Wall street is up three days in a row strongly driven by what has progressed in Europe as the Greek parliament legislates very tough auterity measure. Last night’s rally in both the DJIA and the S&P 500 was lead by a surge in the prices of banking stocks. It may just be investors taking a sigh of relief over an averted bankruptcy which would have been the first European country to go under. In spite of Greece’s apparent resolve to put its economic house in order, the worst is not yet over. We have to see their economy survive such draconian measures which include increasing VAT to 23%, raising property taxes, and putting a levy on all luxury items such as yachts and swimming pools. I hope the cure is better than the sickness.
What has this got to do with Philippine stocks? Well at least, we can temporarily forget about a soveriegn contagion in Europe which means that accelerated paring down of global portfolios will be slowing down. This comes on the back of a Morgan Staanley upgrade of investment rating for the Philippines from underweight to equal weighting to the MSCI Philippine index. This means that portfolio managers following Philippine stocks who have lowered their market exposure earlier this year, are now looking to increase their holdings.
The irony of it all is that the Philippine Supreme Court recently ruled that PLDT’s ownership only considers common stock and not preferred. What this does is it raises the percentage proportion of foreign holdings in TEL since many Philippine nationals hold preferred stocks through the old subscribers investment program (SIP) of the phone company. As a result, foreigners and locals alike dumped TEL yesterday although the company itself is filing an appeal on the SC ruling.
There are serious implications if the SC does not reverse itself on this foreign ownership ruling because other companies such as GLO, AC and ALI, just to name a few, had issued a special class of preferred shares in order to address foreign ownership issues. Unfortunately, while this SC decision hangs over the head of Philippine stocks, we may see a drag on prices as it dampens the appetite of foreign investors. It is unfortunate that it comes at a time when the country is experiencing significant improvement in its risk profile as indicated by improvement in credit rating by Moody’s and Fitch’s.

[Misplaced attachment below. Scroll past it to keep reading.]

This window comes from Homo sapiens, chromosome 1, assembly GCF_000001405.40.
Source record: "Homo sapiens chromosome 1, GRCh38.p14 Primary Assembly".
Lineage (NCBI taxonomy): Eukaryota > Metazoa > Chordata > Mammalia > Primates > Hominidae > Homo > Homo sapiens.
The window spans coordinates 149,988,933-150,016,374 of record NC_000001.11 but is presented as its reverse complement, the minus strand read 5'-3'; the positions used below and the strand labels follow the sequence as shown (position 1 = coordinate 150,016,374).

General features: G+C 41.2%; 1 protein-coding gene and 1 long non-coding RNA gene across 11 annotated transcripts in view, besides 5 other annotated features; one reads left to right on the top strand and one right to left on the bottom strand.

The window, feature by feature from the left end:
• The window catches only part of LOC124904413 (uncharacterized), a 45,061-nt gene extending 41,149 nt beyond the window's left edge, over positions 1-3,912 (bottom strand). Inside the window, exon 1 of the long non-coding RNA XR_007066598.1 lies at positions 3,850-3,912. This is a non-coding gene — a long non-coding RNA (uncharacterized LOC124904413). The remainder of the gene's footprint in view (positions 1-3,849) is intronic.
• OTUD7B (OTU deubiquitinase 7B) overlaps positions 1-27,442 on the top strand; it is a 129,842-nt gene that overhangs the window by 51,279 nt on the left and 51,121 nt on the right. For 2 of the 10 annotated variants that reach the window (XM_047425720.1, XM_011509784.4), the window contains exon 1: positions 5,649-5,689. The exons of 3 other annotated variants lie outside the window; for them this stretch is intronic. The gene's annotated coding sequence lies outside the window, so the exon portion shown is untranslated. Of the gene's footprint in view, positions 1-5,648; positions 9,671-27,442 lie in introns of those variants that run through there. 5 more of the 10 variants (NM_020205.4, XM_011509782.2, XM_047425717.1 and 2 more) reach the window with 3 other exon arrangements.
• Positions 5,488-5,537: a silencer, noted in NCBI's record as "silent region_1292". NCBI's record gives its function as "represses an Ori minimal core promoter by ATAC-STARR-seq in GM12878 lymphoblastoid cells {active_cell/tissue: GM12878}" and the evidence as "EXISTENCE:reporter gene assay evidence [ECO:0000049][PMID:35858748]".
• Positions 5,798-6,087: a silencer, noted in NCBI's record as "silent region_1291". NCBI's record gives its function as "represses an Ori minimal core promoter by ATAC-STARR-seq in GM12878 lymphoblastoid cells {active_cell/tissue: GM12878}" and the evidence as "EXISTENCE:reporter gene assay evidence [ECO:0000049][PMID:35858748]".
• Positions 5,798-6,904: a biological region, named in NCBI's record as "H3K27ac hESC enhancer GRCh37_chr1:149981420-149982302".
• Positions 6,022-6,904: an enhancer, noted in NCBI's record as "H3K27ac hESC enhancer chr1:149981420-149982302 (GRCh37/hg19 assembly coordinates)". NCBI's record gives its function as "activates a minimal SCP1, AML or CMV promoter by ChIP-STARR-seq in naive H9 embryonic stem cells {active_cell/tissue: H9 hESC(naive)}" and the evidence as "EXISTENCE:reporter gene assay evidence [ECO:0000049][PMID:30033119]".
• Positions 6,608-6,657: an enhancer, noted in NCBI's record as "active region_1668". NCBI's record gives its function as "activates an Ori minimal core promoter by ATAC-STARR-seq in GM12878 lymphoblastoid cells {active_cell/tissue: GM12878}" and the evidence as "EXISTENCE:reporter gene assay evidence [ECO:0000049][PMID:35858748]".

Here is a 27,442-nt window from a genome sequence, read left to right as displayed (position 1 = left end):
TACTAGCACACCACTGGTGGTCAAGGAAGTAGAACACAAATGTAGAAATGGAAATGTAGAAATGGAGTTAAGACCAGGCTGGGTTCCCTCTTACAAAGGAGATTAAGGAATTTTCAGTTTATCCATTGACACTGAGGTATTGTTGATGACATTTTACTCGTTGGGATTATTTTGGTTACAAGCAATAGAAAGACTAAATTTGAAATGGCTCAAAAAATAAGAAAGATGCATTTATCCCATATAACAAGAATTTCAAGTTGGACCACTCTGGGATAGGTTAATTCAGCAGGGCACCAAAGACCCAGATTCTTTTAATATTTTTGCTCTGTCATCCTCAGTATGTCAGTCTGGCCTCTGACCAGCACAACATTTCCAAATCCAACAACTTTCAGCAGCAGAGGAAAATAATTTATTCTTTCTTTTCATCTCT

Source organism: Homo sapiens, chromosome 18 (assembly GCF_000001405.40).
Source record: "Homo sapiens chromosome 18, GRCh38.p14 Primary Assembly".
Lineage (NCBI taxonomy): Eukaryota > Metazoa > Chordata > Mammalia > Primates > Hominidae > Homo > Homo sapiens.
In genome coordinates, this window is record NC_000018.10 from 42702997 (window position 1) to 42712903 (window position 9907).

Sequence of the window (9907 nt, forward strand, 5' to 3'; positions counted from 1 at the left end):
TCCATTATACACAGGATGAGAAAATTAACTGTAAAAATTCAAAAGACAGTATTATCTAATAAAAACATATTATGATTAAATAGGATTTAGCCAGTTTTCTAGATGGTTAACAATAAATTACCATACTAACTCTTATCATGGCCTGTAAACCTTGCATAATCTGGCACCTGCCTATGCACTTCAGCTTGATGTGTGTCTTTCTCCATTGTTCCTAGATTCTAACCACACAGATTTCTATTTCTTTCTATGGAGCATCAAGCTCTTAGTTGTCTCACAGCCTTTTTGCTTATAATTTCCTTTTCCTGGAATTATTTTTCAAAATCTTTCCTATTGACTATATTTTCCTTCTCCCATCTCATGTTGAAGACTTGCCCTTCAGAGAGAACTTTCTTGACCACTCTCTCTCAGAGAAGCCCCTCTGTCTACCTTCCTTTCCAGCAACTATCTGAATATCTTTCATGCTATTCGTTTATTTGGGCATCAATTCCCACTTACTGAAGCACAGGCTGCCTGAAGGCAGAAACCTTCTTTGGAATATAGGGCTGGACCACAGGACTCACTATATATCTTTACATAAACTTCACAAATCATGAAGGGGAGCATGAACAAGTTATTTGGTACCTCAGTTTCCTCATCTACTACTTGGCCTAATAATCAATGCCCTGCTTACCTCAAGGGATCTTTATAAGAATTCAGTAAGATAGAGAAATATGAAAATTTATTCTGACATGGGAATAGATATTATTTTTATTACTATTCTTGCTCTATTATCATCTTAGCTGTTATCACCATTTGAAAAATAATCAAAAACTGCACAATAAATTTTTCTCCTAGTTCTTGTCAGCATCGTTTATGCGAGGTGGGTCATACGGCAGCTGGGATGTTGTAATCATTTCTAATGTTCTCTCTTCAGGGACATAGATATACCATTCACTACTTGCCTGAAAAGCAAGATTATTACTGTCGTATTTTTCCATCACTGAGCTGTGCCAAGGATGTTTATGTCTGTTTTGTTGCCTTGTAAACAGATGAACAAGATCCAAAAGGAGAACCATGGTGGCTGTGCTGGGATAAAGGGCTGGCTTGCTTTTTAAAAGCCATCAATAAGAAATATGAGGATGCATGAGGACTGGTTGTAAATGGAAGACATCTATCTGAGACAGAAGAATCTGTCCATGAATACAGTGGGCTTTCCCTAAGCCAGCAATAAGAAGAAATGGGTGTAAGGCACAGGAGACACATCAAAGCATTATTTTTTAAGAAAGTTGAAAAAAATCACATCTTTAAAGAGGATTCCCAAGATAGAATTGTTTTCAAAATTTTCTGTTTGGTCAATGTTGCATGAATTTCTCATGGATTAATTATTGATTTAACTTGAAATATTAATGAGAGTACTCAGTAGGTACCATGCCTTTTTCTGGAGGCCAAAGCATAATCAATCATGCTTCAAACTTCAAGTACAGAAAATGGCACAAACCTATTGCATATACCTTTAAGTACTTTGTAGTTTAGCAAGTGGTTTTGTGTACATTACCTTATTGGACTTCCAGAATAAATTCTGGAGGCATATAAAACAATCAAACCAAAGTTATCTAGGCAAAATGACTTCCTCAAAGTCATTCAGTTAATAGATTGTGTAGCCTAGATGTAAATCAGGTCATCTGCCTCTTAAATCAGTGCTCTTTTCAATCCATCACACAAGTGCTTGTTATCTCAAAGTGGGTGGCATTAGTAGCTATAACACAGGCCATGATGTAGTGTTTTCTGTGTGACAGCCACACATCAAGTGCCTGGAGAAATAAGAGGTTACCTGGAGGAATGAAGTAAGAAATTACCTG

I am quite hopeful that the wave of local investors can pull the mearket through. Yesterday, I was at an economic briefing and the availability of financial investment funds owned by Filipinos is enormous and most of it is sitting in special deposit accounts with the BSP. All this money is earning such a low yield and I continue to think that a good portion of this money should trickle into stock investments. The market is cheap and opportunites abound , particularly in the mining sector. I am still enthusiastic about LC/LCB and the recently revived interest in ORE. I would continue to watch NIKL, AT and MA/MAB. Recently, I saw price movements in BC and DIZ which could signal even greater interest in the sector.
In other words, If there is problem with TEL today due to legal and regulatory issues, there are other stocks to choose from. Mining to my mind presents a very exciting alternative. No real cause for alarm here